German Chancellor Angela Merkel said on Sunday that after the death toll in parts of Europe rose to 188 and an area in Bavaria was hit by extreme weather, the flood that had already devastated parts of Europe was “scary”.
Merkel promised to provide rapid financial assistance after visiting one of the areas most affected by record rainfall and flooding. These areas have caused at least 157 deaths in Germany alone in recent days, which is nearly sixty in the country. The worst natural disaster in the past year.
She also said that just a few days after Europe outlined a package of steps to achieve “net zero” emissions by the middle of this century, governments must respond better and faster to the effects of climate change.
“This is terrible,” she told the residents of the small town of Adenau in the Rhineland-Palatinate state. “German can hardly describe the destruction that occurred.”
As efforts to trace the missing people continue, a flash flood occurred in an area of Bavaria in southern Germany on Sunday, killing at least one person, and the disaster continues.
The road turned into a river, some vehicles were washed away, and large tracts of land were buried in thick mud in Berchtesgaden. Hundreds of rescue workers are looking for survivors in the area bordering Austria.
“We were not prepared for this,” said Bernhard Kern, the chief executive of Berchtesgaden, adding that the situation deteriorated “rapidly” late on Saturday and there was little time for the emergency. The service department takes action.
In the worst-hit Ahrweiler district in southern Cologne, about 110 people were killed. The police said that as the floods recede, more bodies are expected to be found there.
The European floods that began on Wednesday mainly hit parts of Germany’s Rhineland Palatinate, North Rhine-Westphalia, and parts of Belgium. The entire community was cut off, without electricity or communications.
In North Rhine-Westphalia, at least 46 people have died. On Sunday, the death toll in Belgium climbed to 31.
Power on, power off
The scale of the floods means they may affect the German general election in September next year.
The governor of North Rhine-Westphalia, Armin Raschelt, the CDU’s candidate to succeed Merkel, apologized for laughing in the background, and the German President Frank-Walter Stein Inmeier was interviewed by the media after visiting the disaster-stricken Elfstadt.
Finance Minister Olaf Schultz told the weekly newspaper Bild am Sonntag that the German government will immediately prepare more than 300 million euros (354 million US dollars) and billions of euros for repairing collapsed houses, streets and bridges.
“The loss is huge. It is clear: Those who have lost their business and their houses cannot bear the loss alone.”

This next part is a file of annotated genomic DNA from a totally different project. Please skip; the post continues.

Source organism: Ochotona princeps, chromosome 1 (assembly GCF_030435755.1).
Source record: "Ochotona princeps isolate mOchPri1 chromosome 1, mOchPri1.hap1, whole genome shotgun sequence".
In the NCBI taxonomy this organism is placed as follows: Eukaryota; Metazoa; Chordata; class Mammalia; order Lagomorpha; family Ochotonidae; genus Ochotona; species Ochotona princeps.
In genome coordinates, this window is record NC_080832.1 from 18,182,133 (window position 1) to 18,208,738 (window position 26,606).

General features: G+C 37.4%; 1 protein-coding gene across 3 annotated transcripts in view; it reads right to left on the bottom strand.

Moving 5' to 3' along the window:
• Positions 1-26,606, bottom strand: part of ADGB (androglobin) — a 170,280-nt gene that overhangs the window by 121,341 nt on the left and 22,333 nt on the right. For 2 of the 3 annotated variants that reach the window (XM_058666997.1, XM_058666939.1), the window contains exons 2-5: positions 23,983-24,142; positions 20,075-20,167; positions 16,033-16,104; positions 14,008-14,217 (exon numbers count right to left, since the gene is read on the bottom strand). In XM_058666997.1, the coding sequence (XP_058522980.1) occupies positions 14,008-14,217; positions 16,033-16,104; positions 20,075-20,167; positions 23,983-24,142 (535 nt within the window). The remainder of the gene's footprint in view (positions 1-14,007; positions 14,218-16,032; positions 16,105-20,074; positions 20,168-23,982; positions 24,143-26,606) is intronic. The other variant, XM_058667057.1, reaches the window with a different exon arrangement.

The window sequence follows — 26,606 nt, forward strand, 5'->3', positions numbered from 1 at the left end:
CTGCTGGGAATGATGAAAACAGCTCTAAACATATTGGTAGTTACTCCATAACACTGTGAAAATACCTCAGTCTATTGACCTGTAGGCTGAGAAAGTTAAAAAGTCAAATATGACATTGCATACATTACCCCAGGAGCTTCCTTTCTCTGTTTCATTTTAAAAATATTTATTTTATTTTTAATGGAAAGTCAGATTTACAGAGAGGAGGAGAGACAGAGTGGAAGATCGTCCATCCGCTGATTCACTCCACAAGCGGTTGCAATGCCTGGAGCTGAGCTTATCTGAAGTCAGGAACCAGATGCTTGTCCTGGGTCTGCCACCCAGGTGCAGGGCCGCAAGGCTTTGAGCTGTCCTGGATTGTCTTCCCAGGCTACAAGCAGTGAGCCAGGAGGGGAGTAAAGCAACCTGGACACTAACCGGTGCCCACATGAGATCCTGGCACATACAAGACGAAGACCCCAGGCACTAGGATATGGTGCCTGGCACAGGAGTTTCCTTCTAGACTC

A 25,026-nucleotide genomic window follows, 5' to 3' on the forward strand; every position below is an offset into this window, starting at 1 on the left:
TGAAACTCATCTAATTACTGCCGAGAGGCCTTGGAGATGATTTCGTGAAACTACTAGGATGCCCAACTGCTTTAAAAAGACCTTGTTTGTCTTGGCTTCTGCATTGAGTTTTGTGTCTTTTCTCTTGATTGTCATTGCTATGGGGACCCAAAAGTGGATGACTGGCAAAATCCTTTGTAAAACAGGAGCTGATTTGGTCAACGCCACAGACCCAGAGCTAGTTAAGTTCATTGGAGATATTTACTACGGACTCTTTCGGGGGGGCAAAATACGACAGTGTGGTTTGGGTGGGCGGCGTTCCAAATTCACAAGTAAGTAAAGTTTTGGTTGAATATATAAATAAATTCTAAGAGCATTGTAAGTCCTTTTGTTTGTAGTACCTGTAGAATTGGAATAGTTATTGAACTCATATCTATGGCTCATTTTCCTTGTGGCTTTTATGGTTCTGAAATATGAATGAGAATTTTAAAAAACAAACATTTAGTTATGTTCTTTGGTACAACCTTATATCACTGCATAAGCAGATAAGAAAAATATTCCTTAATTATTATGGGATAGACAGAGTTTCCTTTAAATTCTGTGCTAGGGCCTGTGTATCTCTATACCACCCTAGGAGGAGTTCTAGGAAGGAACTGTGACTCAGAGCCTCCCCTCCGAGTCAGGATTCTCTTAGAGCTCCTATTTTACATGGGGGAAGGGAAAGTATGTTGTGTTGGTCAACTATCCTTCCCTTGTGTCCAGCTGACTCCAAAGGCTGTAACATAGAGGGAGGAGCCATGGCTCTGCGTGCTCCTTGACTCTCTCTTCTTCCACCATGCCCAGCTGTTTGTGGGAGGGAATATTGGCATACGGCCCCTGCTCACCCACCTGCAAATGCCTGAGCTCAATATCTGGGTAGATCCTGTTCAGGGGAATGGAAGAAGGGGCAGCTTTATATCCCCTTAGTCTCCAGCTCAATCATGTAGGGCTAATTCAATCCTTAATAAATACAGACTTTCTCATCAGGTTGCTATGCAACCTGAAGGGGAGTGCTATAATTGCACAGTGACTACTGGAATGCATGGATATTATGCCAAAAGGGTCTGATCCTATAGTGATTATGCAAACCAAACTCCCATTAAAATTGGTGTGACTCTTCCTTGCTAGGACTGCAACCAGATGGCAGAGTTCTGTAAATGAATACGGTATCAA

The Minister of Economy, Peter Altmaier, told the newspaper that a short-term payment of 10,000 euros may also be provided to businesses affected by the flooding and the COVID-19 pandemic.
For a long time, scientists have stated that climate change will lead to greater downpours, but it will still take several weeks to determine its role in these relentless rains.
The Belgian Prime Minister Alexander De Crowe said that the link with climate change is obvious.
In Belgium, where a national day of mourning will be held on Tuesday, 163 people are still missing or unreachable. The crisis center stated that the water level is falling and a large-scale cleanup operation is underway. The army was sent to the eastern town of Pepinster, where more than a dozen buildings collapsed in search of more victims.
About 37,000 homes have been out of power, and the Belgian authorities stated that the supply of clean drinking water is also a major problem.
The bridge was hit hard
Dutch emergency services officials said the situation in southern Limburg has stabilized. Tens of thousands of people have been evacuated in recent days, but the north is still on high alert.
“In the north, they are nervously monitoring the dams and whether they will be held,” Jos Teeuwen of the Regional Water Authority said at a news conference on Sunday.
In the southern part of Limburg, the authorities still worry about the safety of roads and bridges and other transportation infrastructures, which have been hit by high water levels.
So far, the Netherlands has only reported property damage caused by floods, and no deaths or missing persons have been reported.
In Hallein, an Austrian town near Salzburg, on Saturday night, as the Kottbach River burst its banks, powerful floods washed the city center, but no casualties were reported.
Many areas in the province of Salzburg and neighboring provinces are still on alert and will continue to rain on Sunday. West Tyrol reports that water levels in some areas are at high levels not seen in more than 30 years.
Parts of Switzerland are still in flood warning status, although the threat posed by some of the most dangerous water bodies, such as Lake Lucerne and the Aare River in Bern, has eased.